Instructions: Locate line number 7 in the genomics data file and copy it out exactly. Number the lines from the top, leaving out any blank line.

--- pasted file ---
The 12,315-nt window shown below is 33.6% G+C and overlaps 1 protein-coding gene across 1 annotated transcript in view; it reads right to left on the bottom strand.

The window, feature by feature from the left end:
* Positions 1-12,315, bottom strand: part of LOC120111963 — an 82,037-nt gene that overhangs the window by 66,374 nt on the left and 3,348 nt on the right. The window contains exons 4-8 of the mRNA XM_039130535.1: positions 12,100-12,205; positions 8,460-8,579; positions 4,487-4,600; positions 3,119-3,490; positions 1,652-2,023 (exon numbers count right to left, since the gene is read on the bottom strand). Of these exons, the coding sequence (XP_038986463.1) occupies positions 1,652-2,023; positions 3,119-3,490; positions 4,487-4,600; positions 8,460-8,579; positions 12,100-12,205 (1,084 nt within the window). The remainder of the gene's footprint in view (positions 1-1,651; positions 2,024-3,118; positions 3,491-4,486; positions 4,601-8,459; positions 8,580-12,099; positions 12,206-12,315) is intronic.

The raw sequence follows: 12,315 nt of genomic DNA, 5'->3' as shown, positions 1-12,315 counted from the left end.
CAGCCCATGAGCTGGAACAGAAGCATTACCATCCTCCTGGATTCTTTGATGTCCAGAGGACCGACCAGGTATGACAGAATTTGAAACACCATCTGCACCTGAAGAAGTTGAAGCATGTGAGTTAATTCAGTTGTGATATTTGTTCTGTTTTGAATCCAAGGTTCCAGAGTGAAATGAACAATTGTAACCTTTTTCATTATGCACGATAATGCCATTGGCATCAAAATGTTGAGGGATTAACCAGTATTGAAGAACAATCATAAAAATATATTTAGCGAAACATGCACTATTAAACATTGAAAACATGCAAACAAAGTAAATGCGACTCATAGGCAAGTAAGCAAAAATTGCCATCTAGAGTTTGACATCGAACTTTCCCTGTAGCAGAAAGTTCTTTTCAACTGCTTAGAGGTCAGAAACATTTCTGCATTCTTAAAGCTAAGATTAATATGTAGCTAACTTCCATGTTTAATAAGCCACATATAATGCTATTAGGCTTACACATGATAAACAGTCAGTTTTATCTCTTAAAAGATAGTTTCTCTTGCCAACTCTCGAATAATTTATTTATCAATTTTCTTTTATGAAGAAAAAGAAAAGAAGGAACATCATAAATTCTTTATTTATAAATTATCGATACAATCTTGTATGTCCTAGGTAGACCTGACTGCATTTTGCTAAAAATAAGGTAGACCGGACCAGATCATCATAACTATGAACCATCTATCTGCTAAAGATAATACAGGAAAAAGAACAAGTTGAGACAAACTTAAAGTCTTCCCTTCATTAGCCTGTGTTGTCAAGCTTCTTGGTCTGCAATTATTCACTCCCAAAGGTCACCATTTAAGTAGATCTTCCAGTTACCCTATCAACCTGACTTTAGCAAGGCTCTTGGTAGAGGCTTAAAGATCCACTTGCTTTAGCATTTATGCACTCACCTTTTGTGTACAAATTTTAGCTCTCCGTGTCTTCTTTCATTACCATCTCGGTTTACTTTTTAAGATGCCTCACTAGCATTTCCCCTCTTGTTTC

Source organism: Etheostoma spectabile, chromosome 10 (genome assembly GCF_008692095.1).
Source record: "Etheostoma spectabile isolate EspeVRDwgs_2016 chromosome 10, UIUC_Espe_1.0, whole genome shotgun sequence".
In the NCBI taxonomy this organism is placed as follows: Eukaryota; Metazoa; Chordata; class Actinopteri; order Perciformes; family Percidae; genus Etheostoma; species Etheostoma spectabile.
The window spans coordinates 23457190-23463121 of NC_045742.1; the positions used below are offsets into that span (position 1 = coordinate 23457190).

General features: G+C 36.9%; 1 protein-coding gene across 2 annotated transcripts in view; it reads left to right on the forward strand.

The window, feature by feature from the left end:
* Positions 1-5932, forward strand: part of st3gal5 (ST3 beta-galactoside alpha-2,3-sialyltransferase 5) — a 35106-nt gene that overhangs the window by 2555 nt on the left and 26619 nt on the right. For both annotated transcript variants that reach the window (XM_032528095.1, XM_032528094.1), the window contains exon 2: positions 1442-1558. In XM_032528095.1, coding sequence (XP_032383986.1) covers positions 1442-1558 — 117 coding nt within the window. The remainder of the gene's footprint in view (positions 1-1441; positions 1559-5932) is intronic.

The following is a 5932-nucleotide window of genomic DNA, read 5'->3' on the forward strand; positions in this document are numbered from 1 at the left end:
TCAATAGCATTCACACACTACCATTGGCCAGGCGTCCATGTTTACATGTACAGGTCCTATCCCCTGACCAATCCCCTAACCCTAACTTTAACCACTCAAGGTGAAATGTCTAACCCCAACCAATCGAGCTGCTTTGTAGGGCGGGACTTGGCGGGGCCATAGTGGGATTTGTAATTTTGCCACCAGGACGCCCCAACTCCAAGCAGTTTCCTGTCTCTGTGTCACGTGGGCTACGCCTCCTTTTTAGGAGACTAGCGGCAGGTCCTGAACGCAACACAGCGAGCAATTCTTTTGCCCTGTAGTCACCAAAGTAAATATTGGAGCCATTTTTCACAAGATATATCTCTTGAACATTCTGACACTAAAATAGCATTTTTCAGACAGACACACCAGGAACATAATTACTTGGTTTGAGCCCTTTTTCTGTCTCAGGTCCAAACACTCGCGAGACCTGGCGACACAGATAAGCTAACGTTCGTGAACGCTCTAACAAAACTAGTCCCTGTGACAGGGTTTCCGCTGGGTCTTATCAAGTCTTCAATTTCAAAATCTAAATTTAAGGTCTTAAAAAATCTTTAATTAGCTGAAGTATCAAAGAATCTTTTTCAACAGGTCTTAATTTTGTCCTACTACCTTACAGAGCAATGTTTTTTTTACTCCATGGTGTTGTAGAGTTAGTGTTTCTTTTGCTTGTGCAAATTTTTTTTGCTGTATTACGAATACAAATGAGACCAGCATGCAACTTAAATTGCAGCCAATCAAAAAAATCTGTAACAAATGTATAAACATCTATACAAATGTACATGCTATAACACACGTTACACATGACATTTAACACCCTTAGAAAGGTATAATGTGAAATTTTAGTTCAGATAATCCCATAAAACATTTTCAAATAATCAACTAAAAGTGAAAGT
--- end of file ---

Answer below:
Source record: "Etheostoma spectabile isolate EspeVRDwgs_2016 chromosome 10, UIUC_Espe_1.0, whole genome shotgun sequence".